Bone Erosion Is Associated With Reduction of Circulating Endothelial Progenitor Cells and Endothelial Dysfunction in Rheumatoid Arthritis

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To identify factors influencing endothelial progenitor cell (EPC) counts in patients with rheumatoid arthritis (RA).


The number of circulating CD34+/vascular endothelial growth factor receptor 2–positive EPCs was measured in 126 RA patients and 46 non-RA control patients. Endothelial function was assessed by brachial flow-mediated dilation (FMD). Serum CXCL12 concentrations were determined using an enzyme-linked immunosorbent assay. EPCs and FMD were measured at baseline and after 24 weeks of anti–tumor necrosis factor α (TNFα) therapy in 29 patients with active RA.


The numbers of circulating EPCs were significantly lower in the RA patients than in the non-RA controls. In multivariate analysis, older age, reduced levels of high-density lipoprotein cholesterol, and higher bone erosion scores were independent risk factors for reduced EPC counts in RA patients. Serum CXCL12 levels correlated negatively with EPC counts, but positively with bone erosion scores. FMD was impaired in RA patients, and a decreased FMD in RA was closely associated with a higher bone erosion score and a reduced EPC count. In addition, EPC counts were restored by anti-TNFα therapy, and this increase was paralleled by improvement in FMD. Interestingly, restoration of EPC counts was attenuated in patients with higher bone erosion scores than in those with lower scores, despite similar levels of improvement in disease activity.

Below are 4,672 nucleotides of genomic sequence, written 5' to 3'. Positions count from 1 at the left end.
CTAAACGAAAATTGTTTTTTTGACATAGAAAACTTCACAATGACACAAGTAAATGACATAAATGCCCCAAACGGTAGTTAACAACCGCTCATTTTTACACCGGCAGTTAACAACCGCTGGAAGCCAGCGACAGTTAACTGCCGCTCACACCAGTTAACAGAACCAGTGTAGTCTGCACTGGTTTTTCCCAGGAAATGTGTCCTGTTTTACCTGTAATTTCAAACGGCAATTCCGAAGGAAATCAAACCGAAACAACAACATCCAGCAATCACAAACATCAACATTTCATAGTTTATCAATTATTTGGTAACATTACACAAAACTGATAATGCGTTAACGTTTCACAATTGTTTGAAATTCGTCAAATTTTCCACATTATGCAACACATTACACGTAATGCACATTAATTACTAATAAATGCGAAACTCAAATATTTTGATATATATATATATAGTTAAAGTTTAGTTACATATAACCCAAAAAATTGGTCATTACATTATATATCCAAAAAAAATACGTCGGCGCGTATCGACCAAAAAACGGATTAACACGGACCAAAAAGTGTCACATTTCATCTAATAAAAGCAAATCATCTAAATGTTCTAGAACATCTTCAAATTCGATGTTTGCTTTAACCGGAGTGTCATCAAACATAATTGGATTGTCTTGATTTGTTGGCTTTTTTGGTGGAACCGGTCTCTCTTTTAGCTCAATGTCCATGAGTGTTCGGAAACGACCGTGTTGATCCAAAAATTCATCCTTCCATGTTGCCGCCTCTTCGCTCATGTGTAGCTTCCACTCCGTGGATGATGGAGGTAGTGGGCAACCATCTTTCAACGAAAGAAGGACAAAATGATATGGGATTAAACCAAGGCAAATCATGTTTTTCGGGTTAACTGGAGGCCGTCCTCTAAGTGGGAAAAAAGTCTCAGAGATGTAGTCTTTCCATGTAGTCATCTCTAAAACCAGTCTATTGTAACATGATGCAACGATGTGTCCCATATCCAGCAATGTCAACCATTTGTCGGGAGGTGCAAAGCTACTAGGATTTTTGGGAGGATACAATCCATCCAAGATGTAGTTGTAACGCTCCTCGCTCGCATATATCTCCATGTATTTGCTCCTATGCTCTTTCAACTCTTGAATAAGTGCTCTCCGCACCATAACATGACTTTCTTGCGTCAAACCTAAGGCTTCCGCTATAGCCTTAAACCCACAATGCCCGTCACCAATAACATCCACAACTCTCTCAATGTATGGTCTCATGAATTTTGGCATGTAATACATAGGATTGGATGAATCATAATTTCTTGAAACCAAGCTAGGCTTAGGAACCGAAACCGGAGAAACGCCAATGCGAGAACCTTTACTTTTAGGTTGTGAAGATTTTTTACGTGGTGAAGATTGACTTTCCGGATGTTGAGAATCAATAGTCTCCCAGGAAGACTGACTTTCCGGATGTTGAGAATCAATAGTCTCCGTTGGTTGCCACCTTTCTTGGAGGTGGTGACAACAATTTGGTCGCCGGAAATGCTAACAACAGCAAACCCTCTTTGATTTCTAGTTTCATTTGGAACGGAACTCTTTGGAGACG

The numbers of circulating EPCs in RA patients are reduced and are inversely correlated with serum levels of CXCL12. Reduced EPC counts are closely associated not only with bone erosion, but also with endothelial dysfunction.

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